Joe Strummer is a huge influence. I could (and do, often) stay up til the wee hours watching YouTube clips of Clash live shows from 1979, prancing around the apartment waking people up. We’re still trying to get our audiences to throw elbows like those crowds did.
The video for Sun Gonna Let Me Shine got a lot of attention, especially after Naseem’s eloquent article in Huffington Post. When you were creating it, did you have any idea it would hit home with so many folks?
We thought of it really simply: hey here’s a boy who gets made fun of for wearing a dress, and wouldn’t it be cool if it turned out all the people making fun of him were also wearing dresses? And maybe they were all hanging out in this underground club type of place where they wouldn’t be seen?
It was that simple idea, coupled with the fact that it’d be cool to create something to make this young family member of mine who wears dresses feel alright about it, as it’s become a serious part of his identity. When we made the video, we got a lot of amazing responses from parents saying they were going through the same thing with their kids, and really resonating with it. And sure enough, we also got some good backlash, which basically told us we were doing something right.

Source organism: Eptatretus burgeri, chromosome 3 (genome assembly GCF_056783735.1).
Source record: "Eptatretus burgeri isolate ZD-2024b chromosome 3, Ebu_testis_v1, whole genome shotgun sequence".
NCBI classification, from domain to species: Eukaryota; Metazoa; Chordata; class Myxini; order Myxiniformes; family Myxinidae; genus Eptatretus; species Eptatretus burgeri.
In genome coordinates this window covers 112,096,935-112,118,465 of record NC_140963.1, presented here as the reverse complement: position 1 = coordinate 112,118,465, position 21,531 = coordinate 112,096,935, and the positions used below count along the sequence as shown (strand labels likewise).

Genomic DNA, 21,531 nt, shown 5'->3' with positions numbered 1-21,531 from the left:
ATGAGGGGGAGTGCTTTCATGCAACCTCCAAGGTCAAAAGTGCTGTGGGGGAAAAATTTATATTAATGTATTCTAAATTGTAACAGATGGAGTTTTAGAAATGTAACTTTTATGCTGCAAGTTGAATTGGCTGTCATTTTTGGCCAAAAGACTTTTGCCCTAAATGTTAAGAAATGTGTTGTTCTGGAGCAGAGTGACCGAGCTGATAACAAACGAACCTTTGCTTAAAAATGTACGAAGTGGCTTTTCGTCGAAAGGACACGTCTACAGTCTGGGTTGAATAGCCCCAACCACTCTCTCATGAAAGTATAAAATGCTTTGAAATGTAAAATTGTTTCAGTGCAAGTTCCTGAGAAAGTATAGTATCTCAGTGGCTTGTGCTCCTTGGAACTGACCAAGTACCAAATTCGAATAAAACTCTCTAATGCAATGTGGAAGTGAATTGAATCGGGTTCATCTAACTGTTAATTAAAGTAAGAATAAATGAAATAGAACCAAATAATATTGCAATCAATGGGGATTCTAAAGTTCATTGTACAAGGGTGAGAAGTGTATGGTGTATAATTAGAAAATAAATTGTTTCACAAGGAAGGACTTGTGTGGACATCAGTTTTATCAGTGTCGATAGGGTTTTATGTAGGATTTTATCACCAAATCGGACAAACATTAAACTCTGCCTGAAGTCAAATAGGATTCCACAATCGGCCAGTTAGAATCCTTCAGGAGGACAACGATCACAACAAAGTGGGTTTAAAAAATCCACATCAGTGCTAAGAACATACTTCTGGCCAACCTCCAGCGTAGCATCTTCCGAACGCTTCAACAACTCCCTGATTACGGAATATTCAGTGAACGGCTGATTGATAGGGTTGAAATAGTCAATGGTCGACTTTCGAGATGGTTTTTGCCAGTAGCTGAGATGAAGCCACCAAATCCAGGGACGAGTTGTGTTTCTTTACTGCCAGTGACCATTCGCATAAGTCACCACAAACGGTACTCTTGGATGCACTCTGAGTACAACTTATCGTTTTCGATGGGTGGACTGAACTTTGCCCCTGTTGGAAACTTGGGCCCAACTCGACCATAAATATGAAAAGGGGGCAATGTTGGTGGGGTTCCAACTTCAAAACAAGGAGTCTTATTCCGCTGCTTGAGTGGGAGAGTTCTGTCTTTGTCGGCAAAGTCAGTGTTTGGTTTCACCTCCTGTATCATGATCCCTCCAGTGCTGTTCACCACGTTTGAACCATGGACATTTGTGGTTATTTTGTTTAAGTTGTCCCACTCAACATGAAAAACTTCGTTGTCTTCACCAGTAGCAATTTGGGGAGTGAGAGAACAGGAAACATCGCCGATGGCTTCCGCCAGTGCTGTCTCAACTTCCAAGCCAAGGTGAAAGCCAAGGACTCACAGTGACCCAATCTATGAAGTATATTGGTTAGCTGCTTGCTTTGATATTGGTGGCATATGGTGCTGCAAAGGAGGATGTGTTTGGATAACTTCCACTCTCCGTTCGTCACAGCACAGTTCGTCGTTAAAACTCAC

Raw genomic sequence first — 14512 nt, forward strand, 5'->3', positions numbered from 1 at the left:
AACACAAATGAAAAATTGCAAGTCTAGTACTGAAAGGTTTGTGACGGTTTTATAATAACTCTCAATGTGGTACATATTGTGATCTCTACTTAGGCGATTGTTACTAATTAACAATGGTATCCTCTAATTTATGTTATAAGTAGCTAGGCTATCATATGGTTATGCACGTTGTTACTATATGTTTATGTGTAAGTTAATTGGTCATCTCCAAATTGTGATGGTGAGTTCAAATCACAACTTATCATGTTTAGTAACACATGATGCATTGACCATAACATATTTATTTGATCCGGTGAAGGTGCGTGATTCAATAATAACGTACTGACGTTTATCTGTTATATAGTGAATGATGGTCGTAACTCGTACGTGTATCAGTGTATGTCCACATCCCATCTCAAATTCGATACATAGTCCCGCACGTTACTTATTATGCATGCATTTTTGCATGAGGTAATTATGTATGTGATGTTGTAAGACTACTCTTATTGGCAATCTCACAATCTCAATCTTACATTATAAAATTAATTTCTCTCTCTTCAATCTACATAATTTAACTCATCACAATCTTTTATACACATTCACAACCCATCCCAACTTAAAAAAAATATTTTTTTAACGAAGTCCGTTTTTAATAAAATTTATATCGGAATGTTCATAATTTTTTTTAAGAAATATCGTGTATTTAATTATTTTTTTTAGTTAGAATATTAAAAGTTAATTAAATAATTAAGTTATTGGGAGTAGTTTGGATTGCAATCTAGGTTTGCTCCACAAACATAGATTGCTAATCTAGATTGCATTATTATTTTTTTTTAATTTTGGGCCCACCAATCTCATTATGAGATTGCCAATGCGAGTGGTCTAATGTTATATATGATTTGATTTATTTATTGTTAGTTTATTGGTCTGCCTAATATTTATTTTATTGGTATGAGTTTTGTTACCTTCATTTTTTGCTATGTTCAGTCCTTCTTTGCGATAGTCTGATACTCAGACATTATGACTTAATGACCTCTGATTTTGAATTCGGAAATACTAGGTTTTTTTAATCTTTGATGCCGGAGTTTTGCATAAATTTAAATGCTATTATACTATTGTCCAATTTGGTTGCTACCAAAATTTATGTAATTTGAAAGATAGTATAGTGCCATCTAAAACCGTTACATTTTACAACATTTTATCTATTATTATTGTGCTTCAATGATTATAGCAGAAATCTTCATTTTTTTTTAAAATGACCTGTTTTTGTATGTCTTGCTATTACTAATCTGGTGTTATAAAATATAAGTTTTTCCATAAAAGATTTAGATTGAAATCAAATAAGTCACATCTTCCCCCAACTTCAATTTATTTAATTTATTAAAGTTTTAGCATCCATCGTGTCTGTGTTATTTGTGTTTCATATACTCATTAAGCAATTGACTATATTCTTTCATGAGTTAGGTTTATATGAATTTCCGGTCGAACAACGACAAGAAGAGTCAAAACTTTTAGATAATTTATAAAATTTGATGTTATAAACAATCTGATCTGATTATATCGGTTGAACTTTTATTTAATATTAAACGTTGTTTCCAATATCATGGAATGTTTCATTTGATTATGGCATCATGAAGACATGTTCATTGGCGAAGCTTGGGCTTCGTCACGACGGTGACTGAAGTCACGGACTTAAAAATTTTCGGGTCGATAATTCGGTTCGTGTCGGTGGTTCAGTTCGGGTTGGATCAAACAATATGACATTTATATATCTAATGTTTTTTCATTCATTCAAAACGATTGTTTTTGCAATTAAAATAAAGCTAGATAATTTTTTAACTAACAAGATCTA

Activists, politicians, etc. can pull together compelling testimonies, but in the end it seems like artists lead the charge making social change resonate. What are your thoughts on that?
I’m no statistician, but I bet if you walked around the block with a picture of Beyonce and a picture of Joe Biden, more people would know who she was. And that’s an amazing platform. I still abide by the gospel of Springsteen: “we learned more from a three minute record than we ever learned in school.”
Can you recall a time when a particular song made you aware of a social issue for the first time?
Back to Bruce. I remember a long time ago singing Born in the USA at a Sox game after a walk-off home run. It just seemed like the right thing to do at the time, and I remember being blown away years later when I actually read the lyrics about our treatment of Vietnam vets on their return. And I loved that idea: here were so many people singing along to a song and had no idea what it was about. In the spirit of This Land Is Your Land, the song does a complete reversal when you sit down and soak in the lyrics.
Who are you most excited to see this year at Newport Folk Fest?
I’m really excited about the day we’re playing, particularly Feist and Amanda Palmer. Both amazing live shows in their own way, and challenge the boundaries of ‘folk’ for sure.
What band or artist is your favorite musical discovery of 2013?
The band that has pretty much knocked me off my feet is Lucius. They’ve only put out one EP, but every one of those songs is lodged in my head and not going anywhere. I need them to release something else…this is getting overwhelming.
Kingsley Flood plays the Fort stage at Newport Folk Festival on Friday, July 26 at 2:30 p.m.